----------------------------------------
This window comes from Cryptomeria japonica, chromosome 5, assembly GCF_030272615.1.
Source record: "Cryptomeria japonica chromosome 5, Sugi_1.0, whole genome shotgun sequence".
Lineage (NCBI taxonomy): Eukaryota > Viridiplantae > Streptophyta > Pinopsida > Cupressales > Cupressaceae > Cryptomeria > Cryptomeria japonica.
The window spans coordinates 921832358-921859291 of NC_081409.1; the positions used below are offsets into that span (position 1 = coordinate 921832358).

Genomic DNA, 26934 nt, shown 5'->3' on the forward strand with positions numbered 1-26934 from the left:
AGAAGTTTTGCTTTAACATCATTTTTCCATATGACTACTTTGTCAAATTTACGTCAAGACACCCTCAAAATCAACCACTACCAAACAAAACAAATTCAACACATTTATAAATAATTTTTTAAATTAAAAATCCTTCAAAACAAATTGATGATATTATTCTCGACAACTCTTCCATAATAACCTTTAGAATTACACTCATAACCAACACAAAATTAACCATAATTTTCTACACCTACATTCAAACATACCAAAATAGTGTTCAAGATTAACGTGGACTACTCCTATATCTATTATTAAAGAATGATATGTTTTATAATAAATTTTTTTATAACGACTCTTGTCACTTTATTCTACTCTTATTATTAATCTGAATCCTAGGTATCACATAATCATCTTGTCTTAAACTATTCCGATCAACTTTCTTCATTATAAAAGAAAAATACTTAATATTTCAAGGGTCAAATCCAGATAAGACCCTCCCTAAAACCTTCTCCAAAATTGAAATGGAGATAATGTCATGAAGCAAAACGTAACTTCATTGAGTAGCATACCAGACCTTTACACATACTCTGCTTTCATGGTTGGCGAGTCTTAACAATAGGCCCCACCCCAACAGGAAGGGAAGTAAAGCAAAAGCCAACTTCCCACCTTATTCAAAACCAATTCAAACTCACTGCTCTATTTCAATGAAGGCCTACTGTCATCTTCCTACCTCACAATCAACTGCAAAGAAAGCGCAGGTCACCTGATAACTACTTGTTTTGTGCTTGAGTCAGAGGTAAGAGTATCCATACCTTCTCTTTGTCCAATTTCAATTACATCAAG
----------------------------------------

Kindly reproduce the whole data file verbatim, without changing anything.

This window comes from Cryptomeria japonica, chromosome 5, assembly GCF_030272615.1.
Source record: "Cryptomeria japonica chromosome 5, Sugi_1.0, whole genome shotgun sequence".
Lineage (NCBI taxonomy): Eukaryota > Viridiplantae > Streptophyta > Pinopsida > Cupressales > Cupressaceae > Cryptomeria > Cryptomeria japonica.
The window spans coordinates 921832358-921859291 of NC_081409.1; the positions used below are offsets into that span (position 1 = coordinate 921832358).

Genomic DNA, 26934 nt, shown 5'->3' on the forward strand with positions numbered 1-26934 from the left:
AGAAGTTTTGCTTTAACATCATTTTTCCATATGACTACTTTGTCAAATTTACGTCAAGACACCCTCAAAATCAACCACTACCAAACAAAACAAATTCAACACATTTATAAATAATTTTTTAAATTAAAAATCCTTCAAAACAAATTGATGATATTATTCTCGACAACTCTTCCATAATAACCTTTAGAATTACACTCATAACCAACACAAAATTAACCATAATTTTCTACACCTACATTCAAACATACCAAAATAGTGTTCAAGATTAACGTGGACTACTCCTATATCTATTATTAAAGAATGATATGTTTTATAATAAATTTTTTTATAACGACTCTTGTCACTTTATTCTACTCTTATTATTAATCTGAATCCTAGGTATCACATAATCATCTTGTCTTAAACTATTCCGATCAACTTTCTTCATTATAAAAGAAAAATACTTAATATTTCAAGGGTCAAATCCAGATAAGACCCTCCCTAAAACCTTCTCCAAAATTGAAATGGAGATAATGTCATGAAGCAAAACGTAACTTCATTGAGTAGCATACCAGACCTTTACACATACTCTGCTTTCATGGTTGGCGAGTCTTAACAATAGGCCCCACCCCAACAGGAAGGGAAGTAAAGCAAAAGCCAACTTCCCACCTTATTCAAAACCAATTCAAACTCACTGCTCTATTTCAATGAAGGCCTACTGTCATCTTCCTACCTCACAATCAACTGCAAAGAAAGCGCAGGTCACCTGATAACTACTTGTTTTGTGCTTGAGTCAGAGGTAAGAGTATCCATACCTTCTCTTTGTCCAATTTCAATTACATCAAG